Greenaway announces the death of cinema - and blames the remote-control zapper

He has been among the most exciting arthouse film-makers of his generation. But the British film director Peter Greenaway caused a stir at Korea's Pusan film festival yesterday by launching an attack on modern cinema and claiming the medium's days are numbered.

"If you shoot a dinosaur in the brain on Monday, it's tail is still waggling on Friday. Cinema is brain dead," said Greenaway, who has shocked and delighted audiences, often simultaneously, with movies such as The Cook, The Thief, His Wife and Her Lover and Prospero's Books.

"Cinema's death date was 31 September 1983, when the remote-control zapper was introduced to the living room, because now cinema has to be interactive, multi-media art," he told a director's masterclass.

It should be noted that September has 30 days.

Known for his uncompromising views of art, the universe and everything in between, Greenaway said that new film-makers should look instead at new, interactive forms. He was in Pusan to promote his film Nightwatching, which is based on a period in Rembrandt's life.

There were gasps among film students when he took aim at some of the biggest names. "Here's a real provocation: [US video artist] Bill Viola is worth 10 Martin Scorseses. Scorsese is old-fashioned and is making the same films that [the pioneering director] DW Griffiths was making early last century," he said.

He added that cinema should not be "a playground for Sharon Stone". "Cinema is wasted on cinema – most cinema is bedtime stories for adults," he said.

Warning his audience that he liked a fight, Greenaway dismissed a comment by one Westerner in the audience, who said his films were proof that cinema was very much alive, describing her remarks as "not intelligent" and "humbug". Earlier, he said a line in Welsh, perplexing the Korean translators. "Every medium has to be redeveloped, otherwise we would still be looking at cave paintings... New electronic film-making means the potential for expanding the notions of cinema has become very rich indeed."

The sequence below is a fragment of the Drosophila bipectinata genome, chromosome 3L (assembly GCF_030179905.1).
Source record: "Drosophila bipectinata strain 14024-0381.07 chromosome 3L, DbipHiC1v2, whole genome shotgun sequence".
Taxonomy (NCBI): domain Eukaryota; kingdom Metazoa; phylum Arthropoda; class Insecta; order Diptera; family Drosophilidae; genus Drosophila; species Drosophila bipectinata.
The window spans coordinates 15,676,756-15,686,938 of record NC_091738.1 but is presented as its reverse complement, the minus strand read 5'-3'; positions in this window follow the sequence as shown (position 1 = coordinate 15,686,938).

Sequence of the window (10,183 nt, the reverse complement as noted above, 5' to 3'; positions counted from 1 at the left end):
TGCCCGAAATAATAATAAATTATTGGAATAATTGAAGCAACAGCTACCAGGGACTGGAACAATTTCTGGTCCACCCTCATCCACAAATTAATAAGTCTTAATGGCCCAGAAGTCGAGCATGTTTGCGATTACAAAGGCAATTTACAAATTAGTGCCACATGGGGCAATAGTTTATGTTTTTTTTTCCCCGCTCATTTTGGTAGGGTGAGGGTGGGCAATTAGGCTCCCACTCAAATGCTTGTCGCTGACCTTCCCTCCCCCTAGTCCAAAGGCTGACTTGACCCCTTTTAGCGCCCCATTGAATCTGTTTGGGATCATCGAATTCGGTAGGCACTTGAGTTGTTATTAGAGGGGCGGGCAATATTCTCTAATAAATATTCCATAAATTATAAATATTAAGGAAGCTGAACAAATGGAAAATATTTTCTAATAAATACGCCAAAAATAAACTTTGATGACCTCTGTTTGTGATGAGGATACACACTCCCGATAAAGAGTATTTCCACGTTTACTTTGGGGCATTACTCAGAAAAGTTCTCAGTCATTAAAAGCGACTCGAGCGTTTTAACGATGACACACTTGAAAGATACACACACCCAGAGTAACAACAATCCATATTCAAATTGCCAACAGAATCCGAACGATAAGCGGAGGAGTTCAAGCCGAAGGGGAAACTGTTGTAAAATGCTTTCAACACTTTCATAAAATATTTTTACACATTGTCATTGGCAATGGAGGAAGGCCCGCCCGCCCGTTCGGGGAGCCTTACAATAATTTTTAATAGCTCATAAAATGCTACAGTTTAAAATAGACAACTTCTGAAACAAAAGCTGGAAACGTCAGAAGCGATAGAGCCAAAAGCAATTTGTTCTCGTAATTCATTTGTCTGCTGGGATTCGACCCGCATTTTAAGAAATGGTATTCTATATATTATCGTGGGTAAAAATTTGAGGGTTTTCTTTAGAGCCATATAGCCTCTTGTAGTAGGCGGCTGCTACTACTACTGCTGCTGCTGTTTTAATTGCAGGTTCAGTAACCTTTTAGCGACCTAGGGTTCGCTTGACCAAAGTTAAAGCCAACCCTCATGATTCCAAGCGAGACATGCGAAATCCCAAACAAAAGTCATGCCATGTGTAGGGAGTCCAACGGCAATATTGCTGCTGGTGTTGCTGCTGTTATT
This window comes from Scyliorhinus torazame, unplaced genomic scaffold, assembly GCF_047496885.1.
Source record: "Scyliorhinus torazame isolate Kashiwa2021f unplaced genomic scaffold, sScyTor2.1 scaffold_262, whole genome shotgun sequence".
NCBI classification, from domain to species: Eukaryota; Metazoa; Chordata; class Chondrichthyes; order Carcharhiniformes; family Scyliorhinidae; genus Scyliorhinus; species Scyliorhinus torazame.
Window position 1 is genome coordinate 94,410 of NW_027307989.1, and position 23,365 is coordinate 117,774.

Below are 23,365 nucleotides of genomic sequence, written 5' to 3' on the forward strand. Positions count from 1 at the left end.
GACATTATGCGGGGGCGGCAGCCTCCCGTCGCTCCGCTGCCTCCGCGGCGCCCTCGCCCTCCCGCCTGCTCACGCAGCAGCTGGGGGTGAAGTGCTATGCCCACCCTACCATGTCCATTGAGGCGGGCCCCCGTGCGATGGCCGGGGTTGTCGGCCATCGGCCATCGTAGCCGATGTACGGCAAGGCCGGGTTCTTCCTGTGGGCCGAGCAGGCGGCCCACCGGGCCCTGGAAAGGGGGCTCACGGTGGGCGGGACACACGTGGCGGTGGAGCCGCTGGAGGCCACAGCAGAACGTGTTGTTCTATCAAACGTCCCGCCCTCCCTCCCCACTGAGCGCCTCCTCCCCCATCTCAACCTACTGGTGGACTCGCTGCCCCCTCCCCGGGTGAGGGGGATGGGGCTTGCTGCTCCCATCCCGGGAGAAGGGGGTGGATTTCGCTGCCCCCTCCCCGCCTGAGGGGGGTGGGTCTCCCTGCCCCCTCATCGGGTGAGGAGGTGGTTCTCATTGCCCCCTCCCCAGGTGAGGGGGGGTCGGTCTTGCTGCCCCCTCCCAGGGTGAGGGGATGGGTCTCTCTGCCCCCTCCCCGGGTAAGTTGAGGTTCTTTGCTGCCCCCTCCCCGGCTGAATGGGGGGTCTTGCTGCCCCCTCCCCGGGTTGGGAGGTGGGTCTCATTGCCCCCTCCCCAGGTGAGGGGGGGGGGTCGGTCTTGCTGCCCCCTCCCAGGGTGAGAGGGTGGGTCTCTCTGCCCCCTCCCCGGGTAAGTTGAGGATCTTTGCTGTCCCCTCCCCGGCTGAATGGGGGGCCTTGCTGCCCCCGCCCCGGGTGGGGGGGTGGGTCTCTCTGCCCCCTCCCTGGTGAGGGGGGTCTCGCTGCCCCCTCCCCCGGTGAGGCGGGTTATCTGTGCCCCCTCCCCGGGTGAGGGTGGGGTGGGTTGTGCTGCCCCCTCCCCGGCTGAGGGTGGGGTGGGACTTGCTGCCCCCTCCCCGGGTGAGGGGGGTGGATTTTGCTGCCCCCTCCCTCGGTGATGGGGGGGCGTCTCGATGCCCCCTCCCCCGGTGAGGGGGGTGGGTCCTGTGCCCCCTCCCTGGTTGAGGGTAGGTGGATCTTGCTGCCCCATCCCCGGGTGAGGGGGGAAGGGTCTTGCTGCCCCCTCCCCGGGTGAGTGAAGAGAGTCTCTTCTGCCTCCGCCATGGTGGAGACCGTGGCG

The generation "who grew up with laptops in their cots" wanted greater participation and "to do away with the elitism of Hollywood", replacing it with a cinema based on image rather than text. "We're still illustrating Jane Austen novels – what a waste of time," he said.

Greenaway trained as a painter, and considered cinema a "pathetic adjunct" to that medium. His visually rich, difficult movies, often based on paintings or visual images, have earned him accusations of intellectual snobbery but he said that he firmly believed the changes in how films were made would ultimately be acceptable to a wider audience. He pointed to controversy when the first Star Wars movie came out, how people felt it was too fast and too difficult to understand, but how the way it was made had entered the language of film.

"We're obliged to look at new media... it's exciting and stimulating, and I believe we will have an interactive cinema which will make Star Wars look like a 16th-century lantern lecture," Greenaway said.

He said the last film-makers were probably the Germans, including Volker Schloendorff, who is also attending the festival. "Thirty-five years of silent cinema is gone, no one looks at it anymore. This will happen to the rest of cinema. Cinema is dead."

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